[BéruBé K, Gibson C, Job C, Prytherch Z. Human lung tissue engineering: a critical tool for safer medicines. Cell Tissue Bank. 2011 Feb;12(1):11-3.]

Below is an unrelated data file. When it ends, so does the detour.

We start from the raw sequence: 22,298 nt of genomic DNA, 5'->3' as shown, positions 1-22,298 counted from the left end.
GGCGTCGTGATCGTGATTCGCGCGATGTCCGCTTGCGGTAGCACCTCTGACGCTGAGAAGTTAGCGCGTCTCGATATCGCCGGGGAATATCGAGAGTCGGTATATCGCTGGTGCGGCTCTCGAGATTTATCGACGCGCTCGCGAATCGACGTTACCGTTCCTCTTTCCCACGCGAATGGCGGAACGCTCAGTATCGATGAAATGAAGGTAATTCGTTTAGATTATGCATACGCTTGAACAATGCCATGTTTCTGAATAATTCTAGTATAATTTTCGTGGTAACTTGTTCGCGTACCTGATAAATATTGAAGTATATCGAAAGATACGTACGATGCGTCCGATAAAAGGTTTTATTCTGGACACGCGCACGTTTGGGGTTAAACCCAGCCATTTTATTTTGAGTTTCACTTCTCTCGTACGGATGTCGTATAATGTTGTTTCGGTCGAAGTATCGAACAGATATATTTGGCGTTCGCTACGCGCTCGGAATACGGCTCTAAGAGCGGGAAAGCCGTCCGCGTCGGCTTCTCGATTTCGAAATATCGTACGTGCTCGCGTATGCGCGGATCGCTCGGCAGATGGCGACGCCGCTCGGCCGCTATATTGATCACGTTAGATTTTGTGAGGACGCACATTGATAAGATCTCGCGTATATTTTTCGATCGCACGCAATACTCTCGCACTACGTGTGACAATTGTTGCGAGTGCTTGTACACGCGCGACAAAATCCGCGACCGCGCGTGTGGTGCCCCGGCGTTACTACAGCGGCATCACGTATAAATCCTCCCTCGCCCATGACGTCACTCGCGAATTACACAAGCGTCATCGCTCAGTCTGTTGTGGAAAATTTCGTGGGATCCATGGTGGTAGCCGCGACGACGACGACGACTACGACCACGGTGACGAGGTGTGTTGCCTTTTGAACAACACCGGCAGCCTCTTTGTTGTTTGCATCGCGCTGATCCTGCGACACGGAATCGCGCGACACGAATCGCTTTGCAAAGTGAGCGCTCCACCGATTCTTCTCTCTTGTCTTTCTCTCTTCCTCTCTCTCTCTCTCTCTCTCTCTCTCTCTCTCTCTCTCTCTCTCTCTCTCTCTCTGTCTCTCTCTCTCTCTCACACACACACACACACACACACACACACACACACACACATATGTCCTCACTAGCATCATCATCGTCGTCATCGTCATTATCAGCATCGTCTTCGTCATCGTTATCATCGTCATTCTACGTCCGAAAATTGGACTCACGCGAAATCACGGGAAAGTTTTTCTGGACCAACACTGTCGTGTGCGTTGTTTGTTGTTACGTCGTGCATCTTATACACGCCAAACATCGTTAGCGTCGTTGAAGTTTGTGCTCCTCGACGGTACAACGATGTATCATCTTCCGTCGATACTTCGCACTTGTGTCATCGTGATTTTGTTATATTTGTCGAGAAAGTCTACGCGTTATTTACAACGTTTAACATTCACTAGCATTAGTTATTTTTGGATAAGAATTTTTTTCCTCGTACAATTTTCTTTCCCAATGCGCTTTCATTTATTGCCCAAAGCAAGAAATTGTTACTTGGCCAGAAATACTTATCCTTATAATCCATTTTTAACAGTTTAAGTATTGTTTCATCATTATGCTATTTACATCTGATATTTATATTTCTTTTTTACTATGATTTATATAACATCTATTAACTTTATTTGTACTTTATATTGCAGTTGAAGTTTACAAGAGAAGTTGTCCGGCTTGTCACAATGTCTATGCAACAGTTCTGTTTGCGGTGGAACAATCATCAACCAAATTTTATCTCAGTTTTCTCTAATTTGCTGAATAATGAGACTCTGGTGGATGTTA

In the field of human tissue-engineering, there has been a strong focus on the clinical aspects of the technology, i.e. repair, replace and enhance a given tissue/organ. However, much wider applications for tissue engineering (TE) exist outside of the clinic that are often not recognised, and include engineering more relevant models than animals in basic research and safety testing. Traditionally, research is initially conducted on animals or cell lines, both of which have their limitations. With regard to cell lines, they are usually transformed to enable indefinite proliferation. These immortalised cell lines provide the researcher with an almost limitless source of material. However, the pertinence of the data produced is now under scrutiny, with the suggestion that some historical cell lines may not be the cell type originally reported. By engineering normal, biomimetic (i.e. life-mimicking), human tissues with defined physiology (i.e. human tissue equivalents), the complex 3-dimensional (3-D) tissue/organ physiology is captured in vitro, providing the opportunity to directly replace the use of animals in research/testing with more relevant systems. Therefore, it is imperative that testing strategies using organotypic models are developed that can address the limitations of current animal and cellular models and thus improve drug development, enabling faster delivery of drugs which are safer, more effective and have fewer side effects in humans.